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Milburn v. Hudgens

United States District Court, E.D. Tennessee

May 23, 2018

CHRIS MILBURN and ANITA MILBURN, Plaintiffs,
v.
HUGH D. HUDGENS, SHORE TRUCKING, CO., AVERITT EXPRESS, INC., and DAVID WILLIAMS, Defendants.

          MEMORANDUM AND ORDER

         This case is before the undersigned pursuant to 28 U.S.C. § 636, the Rules of this Court, and Standing Order 13-02.

         Now before the Court is Plaintiffs' Motion to Compel Directed to Defendant Averitt Express [Doc. 57] and Defendants Averitt Express, Inc., and David Williams's Motion for Additional Time to Disclose Experts and to Convene a Status Conference [Doc. 60]. The parties appeared before the Court on May 21, 2018, for a motion hearing. Attorney James O'Brien was present on behalf of Plaintiffs. Attorney Louis McElroy, II, was present on behalf of Defendants Averitt Express, Inc., and David Williams. Attorney Benjamin Jones appeared on behalf of Defendants Hugh Hudgens and Shore Trucking Company, Inc.[1] Accordingly, the Court GRANTS IN PART AND DENIES IN PART the Motion to Compel [Doc. 60]. Further, pursuant to the representation of Defendants Averitt Express, Inc., and David Williams made at the hearing, the Motion for Additional Time to Disclose Experts [Doc. 60] is hereby WITHDRAWN.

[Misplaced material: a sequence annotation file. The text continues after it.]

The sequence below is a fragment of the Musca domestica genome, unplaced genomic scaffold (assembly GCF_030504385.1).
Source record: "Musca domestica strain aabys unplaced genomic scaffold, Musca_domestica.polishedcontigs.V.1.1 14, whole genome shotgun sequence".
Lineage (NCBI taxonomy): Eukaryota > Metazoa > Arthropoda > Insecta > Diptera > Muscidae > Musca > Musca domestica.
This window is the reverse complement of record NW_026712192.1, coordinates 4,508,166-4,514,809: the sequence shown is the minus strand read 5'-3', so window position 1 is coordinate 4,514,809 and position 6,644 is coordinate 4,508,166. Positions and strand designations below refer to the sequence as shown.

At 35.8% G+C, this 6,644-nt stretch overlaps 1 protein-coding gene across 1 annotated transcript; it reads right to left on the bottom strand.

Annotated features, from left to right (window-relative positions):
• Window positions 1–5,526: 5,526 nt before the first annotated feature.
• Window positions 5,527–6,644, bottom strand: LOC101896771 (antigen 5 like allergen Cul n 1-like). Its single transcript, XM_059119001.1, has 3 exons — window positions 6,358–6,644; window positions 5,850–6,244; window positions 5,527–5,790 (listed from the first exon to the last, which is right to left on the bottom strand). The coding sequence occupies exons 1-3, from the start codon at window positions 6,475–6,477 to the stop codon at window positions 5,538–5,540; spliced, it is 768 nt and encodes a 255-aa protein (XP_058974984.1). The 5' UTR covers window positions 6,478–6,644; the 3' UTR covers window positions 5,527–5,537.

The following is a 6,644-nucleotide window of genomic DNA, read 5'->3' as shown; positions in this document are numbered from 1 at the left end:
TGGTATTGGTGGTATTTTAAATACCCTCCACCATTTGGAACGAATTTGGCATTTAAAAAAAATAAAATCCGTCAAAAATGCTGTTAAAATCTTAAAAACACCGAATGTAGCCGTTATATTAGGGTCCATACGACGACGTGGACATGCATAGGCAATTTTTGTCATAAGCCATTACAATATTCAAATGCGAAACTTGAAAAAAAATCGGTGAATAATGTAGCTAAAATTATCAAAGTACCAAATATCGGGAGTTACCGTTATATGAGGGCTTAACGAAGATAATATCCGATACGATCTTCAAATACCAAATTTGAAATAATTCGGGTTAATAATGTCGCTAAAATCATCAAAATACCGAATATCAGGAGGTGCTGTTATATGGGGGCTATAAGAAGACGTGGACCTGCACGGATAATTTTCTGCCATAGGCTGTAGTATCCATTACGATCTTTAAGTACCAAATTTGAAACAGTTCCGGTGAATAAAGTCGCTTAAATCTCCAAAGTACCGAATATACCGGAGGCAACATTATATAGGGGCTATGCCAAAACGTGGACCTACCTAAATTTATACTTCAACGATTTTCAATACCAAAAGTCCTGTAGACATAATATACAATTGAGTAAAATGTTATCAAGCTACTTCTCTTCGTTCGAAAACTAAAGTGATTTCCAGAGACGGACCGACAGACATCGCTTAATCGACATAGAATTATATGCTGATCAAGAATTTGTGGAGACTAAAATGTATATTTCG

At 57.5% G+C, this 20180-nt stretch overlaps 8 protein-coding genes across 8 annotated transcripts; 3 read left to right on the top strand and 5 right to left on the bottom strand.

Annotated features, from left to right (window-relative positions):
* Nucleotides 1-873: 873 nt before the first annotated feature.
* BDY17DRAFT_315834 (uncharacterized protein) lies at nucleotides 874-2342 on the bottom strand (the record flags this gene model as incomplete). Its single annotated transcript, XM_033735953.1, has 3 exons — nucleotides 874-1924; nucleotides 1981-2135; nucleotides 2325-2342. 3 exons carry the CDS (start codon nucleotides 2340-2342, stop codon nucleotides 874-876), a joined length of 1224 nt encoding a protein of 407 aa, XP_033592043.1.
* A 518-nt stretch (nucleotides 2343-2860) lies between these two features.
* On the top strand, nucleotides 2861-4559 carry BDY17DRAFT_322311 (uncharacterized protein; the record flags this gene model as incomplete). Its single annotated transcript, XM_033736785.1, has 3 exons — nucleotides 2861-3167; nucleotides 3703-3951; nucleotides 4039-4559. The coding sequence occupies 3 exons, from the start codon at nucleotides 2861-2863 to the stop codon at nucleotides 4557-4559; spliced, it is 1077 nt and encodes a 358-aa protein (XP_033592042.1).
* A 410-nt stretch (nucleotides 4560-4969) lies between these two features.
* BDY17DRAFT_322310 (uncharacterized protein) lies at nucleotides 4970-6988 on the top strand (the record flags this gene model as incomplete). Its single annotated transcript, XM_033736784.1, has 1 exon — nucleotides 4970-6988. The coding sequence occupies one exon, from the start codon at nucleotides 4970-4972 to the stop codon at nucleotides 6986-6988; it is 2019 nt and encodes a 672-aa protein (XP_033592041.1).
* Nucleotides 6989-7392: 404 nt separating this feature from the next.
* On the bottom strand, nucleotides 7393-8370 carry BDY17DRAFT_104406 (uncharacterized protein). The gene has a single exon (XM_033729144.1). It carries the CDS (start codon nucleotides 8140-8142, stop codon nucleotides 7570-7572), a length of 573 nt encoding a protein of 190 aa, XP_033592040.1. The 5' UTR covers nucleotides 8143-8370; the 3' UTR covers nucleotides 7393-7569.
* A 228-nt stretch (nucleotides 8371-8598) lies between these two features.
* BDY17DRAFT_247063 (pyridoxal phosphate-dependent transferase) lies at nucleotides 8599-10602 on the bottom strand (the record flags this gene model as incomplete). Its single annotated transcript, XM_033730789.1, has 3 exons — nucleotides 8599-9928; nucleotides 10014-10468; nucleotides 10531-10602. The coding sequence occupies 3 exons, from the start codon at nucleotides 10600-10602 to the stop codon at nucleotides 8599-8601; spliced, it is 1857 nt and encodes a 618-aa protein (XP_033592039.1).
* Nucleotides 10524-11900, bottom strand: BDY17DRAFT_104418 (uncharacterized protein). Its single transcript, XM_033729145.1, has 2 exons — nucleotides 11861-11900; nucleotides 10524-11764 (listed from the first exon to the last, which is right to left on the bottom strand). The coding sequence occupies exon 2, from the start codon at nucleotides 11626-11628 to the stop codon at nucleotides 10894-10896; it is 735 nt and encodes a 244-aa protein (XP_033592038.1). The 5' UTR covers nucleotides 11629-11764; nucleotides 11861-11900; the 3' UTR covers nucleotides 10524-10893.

With respect to the Motion to Compel, Plaintiffs state that they served discovery requests on Defendant Averitt Express, Inc., (“Averitt”), but the discovery requests remain outstanding. Defendant Averitt did not file a response to the Motion. See E.D. Tenn. L.R. 7.1 (“Failure to respond to a motion may be deemed a waiver of any opposition to the relief sought.”).

         As an initial matter, the Court observes that Plaintiffs' Motion is deficient in several ways. First, pursuant to Federal Rule of Civil Procedure 37, a motion to compel “must include a certification that the movant has in good faith conferred or attempted to confer with the person or party failing to make disclosures or discovery in an effort to obtain it without court action.” Fed.R.Civ.P. 37(a). Plaintiffs' Motion states that following depositions and follow-up letters, Defendant Averitt's discovery responses remain deficient. This sentence does not meet the good-faith certification required by the Rule. The Court reminds the parties that the good-faith certification pursuant to Rule 37(a)(1) is not an “empty formality” and that the parties are required to engage in meaningful attempts to resolve discovery disputes prior to filing such motions. Brady v. LTD Parts, Inc., No. 2:08-0058, 2009 WL 2224172, at *1 (M.D. Tenn. July 22, 2009) (quoting Ross v. Citifinancial, Inc., 203 F.R.D. 239, 240 (S.D.Miss. 2001)).